Our neighborhood is pretty small - 36 houses total. All our houses are close together, and there are a handful of "common areas" scattered throughout the neighborhood. This past Saturday, on one of those grassy patches of common area, we had a neighborhood Block Party, complete with grills, kiddie pools, water tables, and a big bouncy house for the kids. (It should be noted that of the 36 houses here, most of them have multiple children living in them...you should see this place at Halloween! )
In addition to all those things set up for family fun, we also had a bike parade for the kids! Oh my goodness, they were SO excited!! They all decorated their bikes/tricycles/push cars with streamers, balloons, flags, flowers...whatever they could get attached (I saw a Cookie Monster doll tied to one little boy's ride). They paraded up and down the street around orange street cones -made it very official that way, hehe. At the end they were all awarded with...what else? CANDY!! It was a great time for all the families there and I feel so lucky to live in a neighborhood bursting with little ones :-)
Thursday, June 13, 2013
I'll admit, I have a slight obsession for all things peanut butter. Most mornings, in the rush of getting the kids fed, cleaned, and out the door on our way wherever, I don't have time or the desire to make myself a proper breakfast, so I have a cup of coffee and a spoonful of peanut butter. A spoonful of pb keeps me satisfied far longer than a bagel or a bowl of cereal does...its perfect!
So, you get the point. I love peanut butter. The other day while Liam napped, Aidan and I made a Father's Day cake for AJ. I had a gold butter cake mix and one jar of store bought chocolate frosting. I wanted to make it a little more interesting though. I put a half cup of peanut butter and a half cup of confectioners sugar in a bowl and blended it together using my hand mixer. Then I blended in the jar of chocolate frosting. It didn't seem right yet, so I added a heaping spoonful of Fluff! Now, it was good.
I had baked two round cakes and, once cooled, put my chocolatey peanut butter concoction in between the 2 layers. The hubs stopped at the store on the way home to pick up more chocolate frosting so I could cover the top and sides of this masterpiece. Once frosted, I had to add chopped Reese's cups to the top.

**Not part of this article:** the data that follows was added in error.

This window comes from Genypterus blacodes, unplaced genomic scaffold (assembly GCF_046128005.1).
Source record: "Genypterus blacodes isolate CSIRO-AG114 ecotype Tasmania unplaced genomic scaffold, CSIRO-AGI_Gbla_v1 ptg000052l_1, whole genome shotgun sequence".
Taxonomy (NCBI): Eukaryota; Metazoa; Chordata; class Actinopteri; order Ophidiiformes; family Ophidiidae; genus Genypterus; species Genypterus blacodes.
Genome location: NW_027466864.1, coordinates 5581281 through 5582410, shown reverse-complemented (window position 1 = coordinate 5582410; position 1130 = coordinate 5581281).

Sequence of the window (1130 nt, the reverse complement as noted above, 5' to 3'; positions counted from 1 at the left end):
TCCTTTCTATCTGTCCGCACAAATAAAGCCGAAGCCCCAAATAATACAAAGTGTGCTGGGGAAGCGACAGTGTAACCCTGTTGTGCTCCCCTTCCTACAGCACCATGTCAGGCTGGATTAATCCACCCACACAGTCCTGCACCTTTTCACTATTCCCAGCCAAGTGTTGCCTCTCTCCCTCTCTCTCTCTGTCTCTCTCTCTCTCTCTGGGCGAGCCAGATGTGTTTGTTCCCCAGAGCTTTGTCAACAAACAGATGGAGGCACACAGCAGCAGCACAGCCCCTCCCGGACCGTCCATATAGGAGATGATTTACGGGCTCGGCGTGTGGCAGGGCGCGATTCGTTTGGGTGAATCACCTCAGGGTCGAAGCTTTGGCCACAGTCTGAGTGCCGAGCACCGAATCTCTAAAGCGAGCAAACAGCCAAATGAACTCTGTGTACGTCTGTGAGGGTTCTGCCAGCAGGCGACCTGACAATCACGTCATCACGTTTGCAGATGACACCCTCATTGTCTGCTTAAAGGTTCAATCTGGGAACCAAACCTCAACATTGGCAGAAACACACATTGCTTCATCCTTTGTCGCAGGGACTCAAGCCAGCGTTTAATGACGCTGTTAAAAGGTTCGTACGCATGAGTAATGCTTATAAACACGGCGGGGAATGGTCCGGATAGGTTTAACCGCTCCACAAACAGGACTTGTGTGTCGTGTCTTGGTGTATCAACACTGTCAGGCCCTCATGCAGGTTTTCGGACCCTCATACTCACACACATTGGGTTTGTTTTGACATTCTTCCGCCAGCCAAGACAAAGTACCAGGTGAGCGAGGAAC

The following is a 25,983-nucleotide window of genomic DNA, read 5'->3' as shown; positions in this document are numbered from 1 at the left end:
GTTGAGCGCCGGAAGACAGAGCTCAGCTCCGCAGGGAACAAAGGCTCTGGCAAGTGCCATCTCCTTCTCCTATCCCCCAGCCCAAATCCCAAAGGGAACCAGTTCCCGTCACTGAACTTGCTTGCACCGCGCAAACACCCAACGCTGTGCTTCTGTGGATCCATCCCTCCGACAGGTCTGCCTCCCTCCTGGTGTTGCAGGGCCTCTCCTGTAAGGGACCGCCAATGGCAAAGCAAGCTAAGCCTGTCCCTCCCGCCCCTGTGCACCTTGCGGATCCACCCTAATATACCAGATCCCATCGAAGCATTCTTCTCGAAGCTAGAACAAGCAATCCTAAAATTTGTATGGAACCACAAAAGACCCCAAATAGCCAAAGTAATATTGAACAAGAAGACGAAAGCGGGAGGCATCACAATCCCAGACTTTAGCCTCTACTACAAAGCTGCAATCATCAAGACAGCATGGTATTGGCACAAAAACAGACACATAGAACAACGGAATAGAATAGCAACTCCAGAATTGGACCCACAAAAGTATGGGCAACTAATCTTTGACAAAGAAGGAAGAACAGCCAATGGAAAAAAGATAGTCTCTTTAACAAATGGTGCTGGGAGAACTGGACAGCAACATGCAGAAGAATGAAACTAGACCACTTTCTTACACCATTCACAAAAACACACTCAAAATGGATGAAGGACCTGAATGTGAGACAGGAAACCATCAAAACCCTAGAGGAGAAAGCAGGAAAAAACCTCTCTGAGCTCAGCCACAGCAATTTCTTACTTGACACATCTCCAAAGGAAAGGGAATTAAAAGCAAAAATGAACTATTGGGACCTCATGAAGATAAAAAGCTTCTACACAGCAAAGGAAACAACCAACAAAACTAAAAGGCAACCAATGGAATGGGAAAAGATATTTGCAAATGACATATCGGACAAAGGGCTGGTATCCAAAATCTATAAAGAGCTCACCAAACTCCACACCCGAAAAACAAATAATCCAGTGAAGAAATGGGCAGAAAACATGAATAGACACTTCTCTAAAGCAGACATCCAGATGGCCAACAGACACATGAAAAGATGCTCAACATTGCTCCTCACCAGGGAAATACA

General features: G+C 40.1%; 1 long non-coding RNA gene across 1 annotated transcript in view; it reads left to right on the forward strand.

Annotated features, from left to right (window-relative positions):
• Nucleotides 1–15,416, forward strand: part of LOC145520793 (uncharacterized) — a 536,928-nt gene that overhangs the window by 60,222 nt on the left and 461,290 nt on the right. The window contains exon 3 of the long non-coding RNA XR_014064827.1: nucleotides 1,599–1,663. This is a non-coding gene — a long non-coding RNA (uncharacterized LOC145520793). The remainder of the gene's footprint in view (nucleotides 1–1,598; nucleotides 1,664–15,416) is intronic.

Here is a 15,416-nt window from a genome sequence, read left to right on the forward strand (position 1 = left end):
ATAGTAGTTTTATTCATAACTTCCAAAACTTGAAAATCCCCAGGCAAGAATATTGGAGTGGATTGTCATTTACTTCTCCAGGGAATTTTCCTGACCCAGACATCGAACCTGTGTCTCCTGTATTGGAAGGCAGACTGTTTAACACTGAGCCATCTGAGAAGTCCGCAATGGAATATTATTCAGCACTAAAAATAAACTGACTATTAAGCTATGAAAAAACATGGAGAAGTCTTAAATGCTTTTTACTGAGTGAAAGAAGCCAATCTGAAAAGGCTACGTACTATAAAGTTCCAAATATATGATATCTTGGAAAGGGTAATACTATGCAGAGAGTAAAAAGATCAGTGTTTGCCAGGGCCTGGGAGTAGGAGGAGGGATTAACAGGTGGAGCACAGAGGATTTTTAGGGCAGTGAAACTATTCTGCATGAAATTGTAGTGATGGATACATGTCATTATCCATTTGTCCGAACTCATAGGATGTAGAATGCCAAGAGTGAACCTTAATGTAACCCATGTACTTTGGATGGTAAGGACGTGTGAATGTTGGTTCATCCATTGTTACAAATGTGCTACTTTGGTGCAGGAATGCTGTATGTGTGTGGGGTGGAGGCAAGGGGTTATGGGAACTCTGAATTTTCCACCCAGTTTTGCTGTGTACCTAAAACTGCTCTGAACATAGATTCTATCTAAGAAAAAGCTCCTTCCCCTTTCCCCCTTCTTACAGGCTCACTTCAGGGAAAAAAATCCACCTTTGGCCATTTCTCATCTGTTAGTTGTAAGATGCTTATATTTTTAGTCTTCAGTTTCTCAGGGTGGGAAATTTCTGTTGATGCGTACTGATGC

This cake was a big hit in my family! I served it after Fayher's Day brunch and my brothers and even my diabetic father loved it!* They all said it tasted just like a Funnybone...which apparently they all love and I didn't realize just how much!
*I don't know whether I should be so proud of my finished product that it made a hardcore diabetic crossover to the dark-sugary side, or if I should be ashamed for allowing my dad to fall off the no/low sugar wagon. I asked him several times if he was sure he really wanted a piece...he even admitted that he'd be hurting later, but he just had to try it!
Tuesday, June 4, 2013
I love this recipe because not only is it so tasty, but the ingredients are things I generally have in my fridge and pantry regularly anyhow, so I don't often have to plan for this meal.
1lb boneless skinless chicken breast
1 jar salsa (you can choose your desired level of heat)
1 packet taco seasoning
1 can cream of chicken soup
1 container sour cream
Put the salsa, taco seasoning, cream of chicken soup and sour cream all in the crockpot and stir it all together. Add the chicken and make sure they are completely covered by the mixture. Cover and cook for 5 hours on low. Remove the chicken and shred it using 2 forks. Place shredded chicken back in pot and mix with the sauce. I generally let it cook another 30 minutes or so just to absorb as much sauce as possible, but your chicken is fully cooked so you can eat it now if you want too!
I have served this as an appetizer with tostitos, as shown in the photo (from Pinterest), or over white rice, or in flour tortillas as burritos. This dish is SO versatile!
Pesto Ranch Chicken
It sounds like such a strange combination, but it WORKS!
1 dry packet of Ranch salad dressing mix
1 jar of basil pesto (I prefer the Classico brand over any others I've tried)
1 cup of chicken stock
8 skinless chicken thighs (I have also used boneless, skinless chicken breasts and shredded it at the end - my 3 year old loves it that way the best)
Add chicken to crockpot. Cover chicken with the jar of pesto. Sprinkle the packet of Ranch dressing mix over the pesto covered chicken. Pour the chicken stock over chicken, cover and cook on low for 6-7 hours (depending how much chicken you use).
I serve this over pasta and LOVE it! I'll have to remember to take a picture next time I make it.
I had SO much fun with this theme!
Dollar Tree...I love a good bargain!
The favors were mini orange metal pails filled with Easter grass, sea life gummies, bubbles, a fishy finger puppet, and a lollipop - also all from Oriental Trading.
I was SO pleased with how these came out!
Veronica's Sweetcakes (in Marshfield) - not a bargain, but totally worth it ;-)
It was a VERY happy birthday for my little Liam bug!
Sunday, June 2, 2013
...in all its full fat glory (with additions like, oh, I don't know...peanut butter cups!) and it was PERFECTION!
Here is my ingredient list:
5 oz cream cheese, softened
1/2 cup of Confectioner's Sugar (I'll admit, my 1/2 cup was heaping)
1/2 cup of peanut butter (again, this 1/2 cup was a little over...and for the record, I used Skippy Creamy)
8 oz tub of whipped topping (from the freezer section at the grocery store, thawed - and I did actually use the "light" kind)
1 chocolate ready-to-eat pie crust
1 king size package of Reese's Peanut Butter Cups (4 cups), chopped
1/2 Hershey's milk chocolate bar, grated
Beat cream cheese and confectioner's sugar in a medium bowl until blended.
Mix in peanut butter and beat until smooth blended.
Fold in whipped topping.
Spoon filling into pie crust.
Sprinkle shaved Hershey's chocolate over top of pie, and sprinkle the chopped bits of peanut butter cups on top of that.
Cover and chill pie for at 2-3 hours before serving.